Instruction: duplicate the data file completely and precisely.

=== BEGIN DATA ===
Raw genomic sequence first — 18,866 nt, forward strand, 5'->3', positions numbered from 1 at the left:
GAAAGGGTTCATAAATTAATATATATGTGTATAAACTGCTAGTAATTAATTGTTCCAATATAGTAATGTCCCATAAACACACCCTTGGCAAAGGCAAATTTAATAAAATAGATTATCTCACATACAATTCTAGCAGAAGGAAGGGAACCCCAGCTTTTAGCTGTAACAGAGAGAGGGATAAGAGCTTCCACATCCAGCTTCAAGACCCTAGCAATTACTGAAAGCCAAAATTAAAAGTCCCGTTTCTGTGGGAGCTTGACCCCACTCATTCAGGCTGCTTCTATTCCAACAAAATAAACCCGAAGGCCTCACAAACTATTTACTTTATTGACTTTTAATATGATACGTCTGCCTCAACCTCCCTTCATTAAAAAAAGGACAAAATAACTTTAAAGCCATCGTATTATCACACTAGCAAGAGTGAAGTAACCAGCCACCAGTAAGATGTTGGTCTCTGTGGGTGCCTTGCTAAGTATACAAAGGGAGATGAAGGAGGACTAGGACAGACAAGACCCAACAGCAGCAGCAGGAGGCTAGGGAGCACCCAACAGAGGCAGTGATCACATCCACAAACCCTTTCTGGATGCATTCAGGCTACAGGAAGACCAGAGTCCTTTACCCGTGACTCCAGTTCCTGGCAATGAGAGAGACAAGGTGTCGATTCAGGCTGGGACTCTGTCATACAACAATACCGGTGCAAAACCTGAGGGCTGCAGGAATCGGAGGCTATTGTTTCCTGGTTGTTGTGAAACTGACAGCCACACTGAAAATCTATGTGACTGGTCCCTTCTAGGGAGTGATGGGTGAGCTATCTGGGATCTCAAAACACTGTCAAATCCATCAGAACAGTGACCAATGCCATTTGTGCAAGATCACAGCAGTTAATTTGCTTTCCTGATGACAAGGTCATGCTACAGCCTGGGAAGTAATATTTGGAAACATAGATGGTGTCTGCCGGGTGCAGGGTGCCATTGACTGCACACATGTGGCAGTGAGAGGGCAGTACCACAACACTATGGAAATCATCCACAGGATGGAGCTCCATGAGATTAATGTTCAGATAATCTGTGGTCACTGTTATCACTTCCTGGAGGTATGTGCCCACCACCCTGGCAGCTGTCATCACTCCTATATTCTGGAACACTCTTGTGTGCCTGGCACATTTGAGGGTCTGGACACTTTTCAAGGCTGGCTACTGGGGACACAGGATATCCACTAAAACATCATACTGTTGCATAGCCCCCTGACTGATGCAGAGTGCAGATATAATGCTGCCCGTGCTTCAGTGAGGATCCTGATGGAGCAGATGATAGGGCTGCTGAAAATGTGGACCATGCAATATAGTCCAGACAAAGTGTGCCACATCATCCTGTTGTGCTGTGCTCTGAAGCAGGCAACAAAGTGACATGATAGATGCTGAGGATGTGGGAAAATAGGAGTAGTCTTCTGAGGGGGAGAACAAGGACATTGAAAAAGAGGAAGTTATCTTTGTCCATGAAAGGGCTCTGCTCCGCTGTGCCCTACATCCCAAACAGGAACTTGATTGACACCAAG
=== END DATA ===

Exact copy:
Raw genomic sequence first — 18,866 nt, forward strand, 5'->3', positions numbered from 1 at the left:
GAAAGGGTTCATAAATTAATATATATGTGTATAAACTGCTAGTAATTAATTGTTCCAATATAGTAATGTCCCATAAACACACCCTTGGCAAAGGCAAATTTAATAAAATAGATTATCTCACATACAATTCTAGCAGAAGGAAGGGAACCCCAGCTTTTAGCTGTAACAGAGAGAGGGATAAGAGCTTCCACATCCAGCTTCAAGACCCTAGCAATTACTGAAAGCCAAAATTAAAAGTCCCGTTTCTGTGGGAGCTTGACCCCACTCATTCAGGCTGCTTCTATTCCAACAAAATAAACCCGAAGGCCTCACAAACTATTTACTTTATTGACTTTTAATATGATACGTCTGCCTCAACCTCCCTTCATTAAAAAAAGGACAAAATAACTTTAAAGCCATCGTATTATCACACTAGCAAGAGTGAAGTAACCAGCCACCAGTAAGATGTTGGTCTCTGTGGGTGCCTTGCTAAGTATACAAAGGGAGATGAAGGAGGACTAGGACAGACAAGACCCAACAGCAGCAGCAGGAGGCTAGGGAGCACCCAACAGAGGCAGTGATCACATCCACAAACCCTTTCTGGATGCATTCAGGCTACAGGAAGACCAGAGTCCTTTACCCGTGACTCCAGTTCCTGGCAATGAGAGAGACAAGGTGTCGATTCAGGCTGGGACTCTGTCATACAACAATACCGGTGCAAAACCTGAGGGCTGCAGGAATCGGAGGCTATTGTTTCCTGGTTGTTGTGAAACTGACAGCCACACTGAAAATCTATGTGACTGGTCCCTTCTAGGGAGTGATGGGTGAGCTATCTGGGATCTCAAAACACTGTCAAATCCATCAGAACAGTGACCAATGCCATTTGTGCAAGATCACAGCAGTTAATTTGCTTTCCTGATGACAAGGTCATGCTACAGCCTGGGAAGTAATATTTGGAAACATAGATGGTGTCTGCCGGGTGCAGGGTGCCATTGACTGCACACATGTGGCAGTGAGAGGGCAGTACCACAACACTATGGAAATCATCCACAGGATGGAGCTCCATGAGATTAATGTTCAGATAATCTGTGGTCACTGTTATCACTTCCTGGAGGTATGTGCCCACCACCCTGGCAGCTGTCATCACTCCTATATTCTGGAACACTCTTGTGTGCCTGGCACATTTGAGGGTCTGGACACTTTTCAAGGCTGGCTACTGGGGACACAGGATATCCACTAAAACATCATACTGTTGCATAGCCCCCTGACTGATGCAGAGTGCAGATATAATGCTGCCCGTGCTTCAGTGAGGATCCTGATGGAGCAGATGATAGGGCTGCTGAAAATGTGGACCATGCAATATAGTCCAGACAAAGTGTGCCACATCATCCTGTTGTGCTGTGCTCTGAAGCAGGCAACAAAGTGACATGATAGATGCTGAGGATGTGGGAAAATAGGAGTAGTCTTCTGAGGGGGAGAACAAGGACATTGAAAAAGAGGAAGTTATCTTTGTCCATGAAAGGGCTCTGCTCCGCTGTGCCCTACATCCCAAACAGGAACTTGATTGACACCAAG